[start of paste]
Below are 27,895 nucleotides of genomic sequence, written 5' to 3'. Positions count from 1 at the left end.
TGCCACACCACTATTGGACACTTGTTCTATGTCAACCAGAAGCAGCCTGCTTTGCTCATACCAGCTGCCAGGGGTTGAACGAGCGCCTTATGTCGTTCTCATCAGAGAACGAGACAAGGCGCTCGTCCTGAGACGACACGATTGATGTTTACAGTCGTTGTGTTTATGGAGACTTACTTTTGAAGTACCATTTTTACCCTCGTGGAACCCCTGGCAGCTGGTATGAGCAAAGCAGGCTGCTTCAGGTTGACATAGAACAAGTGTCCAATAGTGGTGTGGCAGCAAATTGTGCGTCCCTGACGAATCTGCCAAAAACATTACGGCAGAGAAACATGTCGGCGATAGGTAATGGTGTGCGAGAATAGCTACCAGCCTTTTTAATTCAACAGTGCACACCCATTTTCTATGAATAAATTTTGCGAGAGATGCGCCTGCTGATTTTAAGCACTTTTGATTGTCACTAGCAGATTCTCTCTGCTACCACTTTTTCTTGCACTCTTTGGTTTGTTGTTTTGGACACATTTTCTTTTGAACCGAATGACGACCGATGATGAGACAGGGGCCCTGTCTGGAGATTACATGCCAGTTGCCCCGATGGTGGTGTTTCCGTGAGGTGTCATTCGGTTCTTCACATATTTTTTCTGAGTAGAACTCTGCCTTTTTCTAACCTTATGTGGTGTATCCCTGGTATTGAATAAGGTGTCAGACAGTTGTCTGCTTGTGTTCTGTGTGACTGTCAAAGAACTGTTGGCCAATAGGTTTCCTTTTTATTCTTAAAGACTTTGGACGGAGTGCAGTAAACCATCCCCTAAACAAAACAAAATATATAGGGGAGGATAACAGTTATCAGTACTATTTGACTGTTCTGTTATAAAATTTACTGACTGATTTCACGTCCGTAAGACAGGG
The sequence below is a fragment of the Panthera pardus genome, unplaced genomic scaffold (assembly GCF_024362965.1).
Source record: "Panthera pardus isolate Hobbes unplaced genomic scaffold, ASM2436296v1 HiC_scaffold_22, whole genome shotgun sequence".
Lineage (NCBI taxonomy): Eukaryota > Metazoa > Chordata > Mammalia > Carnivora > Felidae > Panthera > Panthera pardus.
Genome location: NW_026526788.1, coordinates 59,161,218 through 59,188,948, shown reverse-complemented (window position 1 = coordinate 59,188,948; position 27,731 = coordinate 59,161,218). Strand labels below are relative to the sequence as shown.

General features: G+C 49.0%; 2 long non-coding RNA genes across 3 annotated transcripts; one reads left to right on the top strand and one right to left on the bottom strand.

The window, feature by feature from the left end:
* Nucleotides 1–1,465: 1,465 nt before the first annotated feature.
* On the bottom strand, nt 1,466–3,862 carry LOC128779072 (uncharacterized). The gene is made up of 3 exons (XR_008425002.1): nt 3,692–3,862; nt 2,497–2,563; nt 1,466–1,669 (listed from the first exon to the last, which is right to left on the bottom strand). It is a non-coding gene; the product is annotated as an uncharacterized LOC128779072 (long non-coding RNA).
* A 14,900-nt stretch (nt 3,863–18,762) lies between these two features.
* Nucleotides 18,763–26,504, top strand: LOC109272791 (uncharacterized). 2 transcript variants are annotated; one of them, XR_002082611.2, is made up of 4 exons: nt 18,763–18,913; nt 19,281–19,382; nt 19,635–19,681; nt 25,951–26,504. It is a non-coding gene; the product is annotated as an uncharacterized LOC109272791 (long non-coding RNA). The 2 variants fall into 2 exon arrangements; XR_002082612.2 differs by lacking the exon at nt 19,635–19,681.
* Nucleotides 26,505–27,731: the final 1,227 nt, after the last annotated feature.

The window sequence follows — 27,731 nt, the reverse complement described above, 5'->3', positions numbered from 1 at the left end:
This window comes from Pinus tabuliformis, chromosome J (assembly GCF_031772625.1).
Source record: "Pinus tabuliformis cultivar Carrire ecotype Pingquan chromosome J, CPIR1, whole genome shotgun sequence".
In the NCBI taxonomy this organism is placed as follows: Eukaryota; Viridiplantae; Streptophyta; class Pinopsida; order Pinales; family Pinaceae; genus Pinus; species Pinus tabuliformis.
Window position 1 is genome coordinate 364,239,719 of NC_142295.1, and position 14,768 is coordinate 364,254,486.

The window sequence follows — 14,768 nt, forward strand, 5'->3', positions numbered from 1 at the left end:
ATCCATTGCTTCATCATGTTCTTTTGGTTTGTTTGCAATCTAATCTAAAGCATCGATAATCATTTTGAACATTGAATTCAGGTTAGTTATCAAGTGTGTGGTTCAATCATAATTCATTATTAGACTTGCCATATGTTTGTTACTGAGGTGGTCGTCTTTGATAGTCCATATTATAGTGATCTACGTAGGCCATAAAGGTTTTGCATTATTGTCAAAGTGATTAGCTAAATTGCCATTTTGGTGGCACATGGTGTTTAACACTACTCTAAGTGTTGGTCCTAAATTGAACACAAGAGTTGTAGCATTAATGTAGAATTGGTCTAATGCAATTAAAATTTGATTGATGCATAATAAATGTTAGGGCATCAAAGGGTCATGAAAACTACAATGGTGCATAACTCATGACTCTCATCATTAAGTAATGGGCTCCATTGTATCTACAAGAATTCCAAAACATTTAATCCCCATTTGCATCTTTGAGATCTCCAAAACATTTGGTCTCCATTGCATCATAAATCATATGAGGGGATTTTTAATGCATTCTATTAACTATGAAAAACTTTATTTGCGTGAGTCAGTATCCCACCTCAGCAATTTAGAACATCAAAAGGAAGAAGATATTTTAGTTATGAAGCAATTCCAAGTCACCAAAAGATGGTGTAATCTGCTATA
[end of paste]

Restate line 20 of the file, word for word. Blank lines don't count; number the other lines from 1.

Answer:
ATCCATTGCTTCATCATGTTCTTTTGGTTTGTTTGCAATCTAATCTAAAGCATCGATAATCATTTTGAACATTGAATTCAGGTTAGTTATCAAGTGTGTGGTTCAATCATAATTCATTATTAGACTTGCCATATGTTTGTTACTGAGGTGGTCGTCTTTGATAGTCCATATTATAGTGATCTACGTAGGCCATAAAGGTTTTGCATTATTGTCAAAGTGATTAGCTAAATTGCCATTTTGGTGGCACATGGTGTTTAACACTACTCTAAGTGTTGGTCCTAAATTGAACACAAGAGTTGTAGCATTAATGTAGAATTGGTCTAATGCAATTAAAATTTGATTGATGCATAATAAATGTTAGGGCATCAAAGGGTCATGAAAACTACAATGGTGCATAACTCATGACTCTCATCATTAAGTAATGGGCTCCATTGTATCTACAAGAATTCCAAAACATTTAATCCCCATTTGCATCTTTGAGATCTCCAAAACATTTGGTCTCCATTGCATCATAAATCATATGAGGGGATTTTTAATGCATTCTATTAACTATGAAAAACTTTATTTGCGTGAGTCAGTATCCCACCTCAGCAATTTAGAACATCAAAAGGAAGAAGATATTTTAGTTATGAAGCAATTCCAAGTCACCAAAAGATGGTGTAATCTGCTATA